Ten Ways to Improve Hearing Access During Your Next Virtual Meeting
Issues in Accessibility
Janine Verge, AuD, Aud (C) is coordinating the “Issues in Accessibility,” column which will cover topics addressing issues in accessibility for people who are Deaf/deaf and hard of hearing.
As the world is shifting towards a more virtual workforce, it is important to be aware that virtual meetings can present additional listening demands and challenges. This is especially true for people living with hearing loss. Did you know that at least one in five people attending your next meeting have some degree of hearing loss?¹ Understanding potential listening barriers and identifying how to effectively maximize communication is the key to holding a successful virtual meeting.
Consider these 10 ways to improve hearing access during your next virtual meeting:
1. Plan Ahead
Before your next meeting date:
- Ask if there are any requests for specific access needs. Consider doing this anonymously, if possible.
- Factor in costs and time needed to schedule any captioning, ASL/LSQ sign-language interpreting, and other possible accommodations.
- If possible, record live meetings so people attending have a chance to review later if needed.
- Provide materials, meeting agendas, and documents in accessible formats prior to the meeting.
- Allow attendees to send questions and comments in advance.
- Give notice about questions or topics that participants might be asked to respond to or comment on in advance.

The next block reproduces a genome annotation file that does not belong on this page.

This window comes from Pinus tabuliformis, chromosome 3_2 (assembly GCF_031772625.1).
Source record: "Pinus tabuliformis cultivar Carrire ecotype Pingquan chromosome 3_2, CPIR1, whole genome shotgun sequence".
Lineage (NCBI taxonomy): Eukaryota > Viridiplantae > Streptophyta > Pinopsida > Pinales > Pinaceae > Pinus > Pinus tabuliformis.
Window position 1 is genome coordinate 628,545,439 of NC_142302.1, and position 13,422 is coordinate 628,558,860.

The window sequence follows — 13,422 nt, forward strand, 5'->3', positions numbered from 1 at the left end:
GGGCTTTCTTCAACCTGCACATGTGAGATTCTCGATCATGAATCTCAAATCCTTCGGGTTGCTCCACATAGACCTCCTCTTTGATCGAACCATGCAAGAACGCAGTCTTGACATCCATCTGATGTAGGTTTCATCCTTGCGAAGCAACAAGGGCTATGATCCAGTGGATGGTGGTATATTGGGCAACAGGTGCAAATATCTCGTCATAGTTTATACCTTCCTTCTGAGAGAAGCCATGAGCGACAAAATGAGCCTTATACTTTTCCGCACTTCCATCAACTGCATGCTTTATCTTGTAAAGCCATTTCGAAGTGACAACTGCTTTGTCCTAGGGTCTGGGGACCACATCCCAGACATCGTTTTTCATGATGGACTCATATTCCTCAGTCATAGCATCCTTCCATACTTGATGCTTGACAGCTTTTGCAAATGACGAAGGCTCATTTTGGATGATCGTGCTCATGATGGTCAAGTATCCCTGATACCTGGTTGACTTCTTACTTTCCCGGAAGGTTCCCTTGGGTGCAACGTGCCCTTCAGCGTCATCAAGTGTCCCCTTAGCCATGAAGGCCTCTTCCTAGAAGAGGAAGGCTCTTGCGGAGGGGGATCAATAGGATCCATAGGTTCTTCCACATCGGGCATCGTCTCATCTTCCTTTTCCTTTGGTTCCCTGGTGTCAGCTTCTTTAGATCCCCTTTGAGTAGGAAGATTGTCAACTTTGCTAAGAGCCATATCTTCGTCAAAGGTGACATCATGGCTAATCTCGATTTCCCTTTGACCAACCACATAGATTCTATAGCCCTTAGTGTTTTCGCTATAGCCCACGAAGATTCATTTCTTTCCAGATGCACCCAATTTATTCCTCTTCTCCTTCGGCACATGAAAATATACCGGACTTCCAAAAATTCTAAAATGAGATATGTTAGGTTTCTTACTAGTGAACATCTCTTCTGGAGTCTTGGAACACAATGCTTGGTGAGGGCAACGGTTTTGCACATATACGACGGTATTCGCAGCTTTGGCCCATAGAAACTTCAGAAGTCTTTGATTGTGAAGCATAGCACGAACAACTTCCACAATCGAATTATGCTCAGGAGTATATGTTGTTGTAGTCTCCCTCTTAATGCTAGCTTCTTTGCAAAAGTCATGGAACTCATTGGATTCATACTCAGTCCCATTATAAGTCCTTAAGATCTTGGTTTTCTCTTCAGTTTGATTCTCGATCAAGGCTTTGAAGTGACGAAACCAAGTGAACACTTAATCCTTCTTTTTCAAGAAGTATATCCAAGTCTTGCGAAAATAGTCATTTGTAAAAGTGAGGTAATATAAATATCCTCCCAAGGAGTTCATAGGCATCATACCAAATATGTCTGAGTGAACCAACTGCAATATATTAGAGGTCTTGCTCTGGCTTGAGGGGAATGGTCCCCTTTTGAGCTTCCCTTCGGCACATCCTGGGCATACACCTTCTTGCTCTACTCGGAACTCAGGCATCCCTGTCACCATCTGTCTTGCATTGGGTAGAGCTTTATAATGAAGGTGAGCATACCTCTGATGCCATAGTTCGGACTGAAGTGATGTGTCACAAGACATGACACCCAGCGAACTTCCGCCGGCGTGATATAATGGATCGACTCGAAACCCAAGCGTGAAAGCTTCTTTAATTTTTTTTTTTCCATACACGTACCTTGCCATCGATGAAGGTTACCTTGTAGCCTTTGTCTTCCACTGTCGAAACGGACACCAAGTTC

- Provide a glossary of terms that will be used during the meeting and define them.
- If your meeting is long, include breaks to help with cognitive overload and listening fatigue for participants.
- Consider creating an accessibility policy for virtual meetings.
- Offer training sessions with event organizers/volunteers prior to the event on how to use the platform(s) the meeting will be hosted on and how to use accessibility features.
- Offer all accessibility information upfront and publicly to interested attendees.
- Have an accessibility point person who can assist with troubleshooting or access issues and provide contact information for them ahead of the meeting.
- Know how to use alternate means of telecommunication such as relay services if meeting participants need to reach out to you ahead of the meeting.
2. Use Headphones with a Microphone
All participants should use headphones with a microphone when participating in a virtual meeting. Using headphones with microphones can be very helpful for meeting participants who have hearing loss as computer microphones do not always clearly pick up the speaker’s voice. Don’t assume someone will ask if they need you to use a microphone. Putting the onus of accessibility on the meeting participants forces them to reveal they have a hearing problem in front of everyone. This sends the message that people need to justify a problem in order to create a better listening environment.
Factors to consider when choosing headphones:
- Use a flexible boom microphone placed close (but not obstructing) the mouth. This is important because it improves the sound quality of the speaker’s voice for listeners, interpreters, live captioners, automated caption accuracy, and note takers.
- Comfortable, light weight earpads.
- Volume control, preferably for each ear. This is helpful if you have an asymmetric hearing loss.
- If you need to move around, you might consider wireless headphones with a long range.
- Noise cancelling microphone to reduce ambient noise.
- Active noise cancelling headphones for meetings in a noisy environment.
- Some headphones come with a flashing light if in use to alert others not to interrupt you.
- Use binaural instead of monaural headphones. Set sound to mono instead of stereo so both ears get full message. This is helpful if one ear hears better than another.